Arrival and departure in Social Networks
    Shaomei Wu
    Atish Das Sarma
    Sixth ACM International Conference on Web Search and Data Mining, WSDM 2013
    Preview
    A Local Algorithm for Finding Well-Connected Clusters
    Zeyuan Allen Zhu
    The 30th International Conference on Machine Learning, ICML 2013
    Preview abstract Motivated by applications of large-scale graph clustering, we study random-walk-based LOCAL algorithms whose running times depend only on the size of the output cluster, rather than the entire graph. In particular, we develop a method with better theoretical guarantee compared to all previous work, both in terms of the clustering accuracy and the conductance of the output set. We also prove that our analysis is tight, and perform empirical evaluation to support our theory on both synthetic and real data. More specifically, our method outperforms prior work when the cluster is WELL-CONNECTED. In fact, the better it is well-connected inside, the more significant improvement we can obtain. Our results shed light on why in practice some random-walk-based algorithms perform better than its previous theory, and help guide future research about local clustering. View details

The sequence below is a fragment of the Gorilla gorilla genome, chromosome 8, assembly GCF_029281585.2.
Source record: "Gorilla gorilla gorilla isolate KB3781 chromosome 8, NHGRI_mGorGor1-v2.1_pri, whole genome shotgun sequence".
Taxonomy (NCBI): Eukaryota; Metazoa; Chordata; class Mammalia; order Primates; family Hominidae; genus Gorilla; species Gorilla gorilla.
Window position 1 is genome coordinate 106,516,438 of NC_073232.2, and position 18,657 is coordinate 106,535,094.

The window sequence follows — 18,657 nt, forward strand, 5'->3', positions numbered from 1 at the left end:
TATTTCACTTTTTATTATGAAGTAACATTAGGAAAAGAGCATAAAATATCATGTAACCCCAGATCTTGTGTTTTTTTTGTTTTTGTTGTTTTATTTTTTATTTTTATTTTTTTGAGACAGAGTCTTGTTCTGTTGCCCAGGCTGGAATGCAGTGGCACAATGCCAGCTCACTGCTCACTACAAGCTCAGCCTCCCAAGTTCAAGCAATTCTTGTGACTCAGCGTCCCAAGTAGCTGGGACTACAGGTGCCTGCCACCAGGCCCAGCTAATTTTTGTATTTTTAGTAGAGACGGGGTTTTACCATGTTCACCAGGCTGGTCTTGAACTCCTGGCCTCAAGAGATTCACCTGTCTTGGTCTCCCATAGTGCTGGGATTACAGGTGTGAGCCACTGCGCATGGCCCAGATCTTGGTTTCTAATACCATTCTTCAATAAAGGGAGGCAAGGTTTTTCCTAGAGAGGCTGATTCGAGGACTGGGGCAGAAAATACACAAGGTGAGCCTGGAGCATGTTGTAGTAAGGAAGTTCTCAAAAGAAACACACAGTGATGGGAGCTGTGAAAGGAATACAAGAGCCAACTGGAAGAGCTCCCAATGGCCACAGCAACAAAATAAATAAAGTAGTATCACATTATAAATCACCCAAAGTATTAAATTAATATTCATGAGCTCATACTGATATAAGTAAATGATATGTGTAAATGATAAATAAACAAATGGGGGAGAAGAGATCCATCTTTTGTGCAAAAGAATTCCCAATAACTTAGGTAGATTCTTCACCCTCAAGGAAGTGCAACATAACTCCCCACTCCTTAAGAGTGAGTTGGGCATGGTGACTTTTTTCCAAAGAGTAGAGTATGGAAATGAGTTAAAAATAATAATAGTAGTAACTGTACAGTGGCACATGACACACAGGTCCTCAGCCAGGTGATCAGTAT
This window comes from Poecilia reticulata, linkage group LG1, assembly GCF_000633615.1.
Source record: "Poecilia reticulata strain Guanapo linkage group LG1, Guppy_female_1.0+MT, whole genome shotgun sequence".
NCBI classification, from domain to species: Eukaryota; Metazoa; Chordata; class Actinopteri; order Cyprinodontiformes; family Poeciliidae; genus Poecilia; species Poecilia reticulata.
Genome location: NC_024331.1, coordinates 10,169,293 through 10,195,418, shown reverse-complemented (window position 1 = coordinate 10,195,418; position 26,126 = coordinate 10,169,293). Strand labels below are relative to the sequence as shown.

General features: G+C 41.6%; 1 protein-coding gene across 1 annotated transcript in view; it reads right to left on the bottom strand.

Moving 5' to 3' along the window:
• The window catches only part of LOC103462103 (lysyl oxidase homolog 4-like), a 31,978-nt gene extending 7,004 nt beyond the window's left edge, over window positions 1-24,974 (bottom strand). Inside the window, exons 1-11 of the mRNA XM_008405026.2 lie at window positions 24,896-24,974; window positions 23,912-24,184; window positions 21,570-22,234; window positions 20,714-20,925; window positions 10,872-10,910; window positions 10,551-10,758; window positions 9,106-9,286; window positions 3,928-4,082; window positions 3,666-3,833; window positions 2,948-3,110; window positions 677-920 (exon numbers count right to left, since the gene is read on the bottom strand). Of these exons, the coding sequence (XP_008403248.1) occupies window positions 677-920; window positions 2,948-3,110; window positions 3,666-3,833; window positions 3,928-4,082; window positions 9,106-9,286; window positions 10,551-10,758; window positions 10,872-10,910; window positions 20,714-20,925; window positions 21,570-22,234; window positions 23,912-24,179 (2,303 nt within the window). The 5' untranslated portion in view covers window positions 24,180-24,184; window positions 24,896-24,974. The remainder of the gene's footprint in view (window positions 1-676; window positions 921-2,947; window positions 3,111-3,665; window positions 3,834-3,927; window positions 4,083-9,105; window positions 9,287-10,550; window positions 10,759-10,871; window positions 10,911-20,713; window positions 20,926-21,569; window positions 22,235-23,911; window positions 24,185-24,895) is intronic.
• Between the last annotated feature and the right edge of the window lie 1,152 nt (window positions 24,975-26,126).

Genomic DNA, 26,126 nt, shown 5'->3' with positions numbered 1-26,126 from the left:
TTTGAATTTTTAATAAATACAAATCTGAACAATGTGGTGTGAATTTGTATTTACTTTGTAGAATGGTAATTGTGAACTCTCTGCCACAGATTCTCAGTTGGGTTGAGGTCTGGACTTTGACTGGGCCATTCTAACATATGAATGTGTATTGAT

Sok: The Evolution of Sybil Defense via Social Networks
    Lorenzo Alvisi
    Allen Clement
    Alessandro Panconesi
    2013 IEEE Symposium on Security and Privacy, SP 2013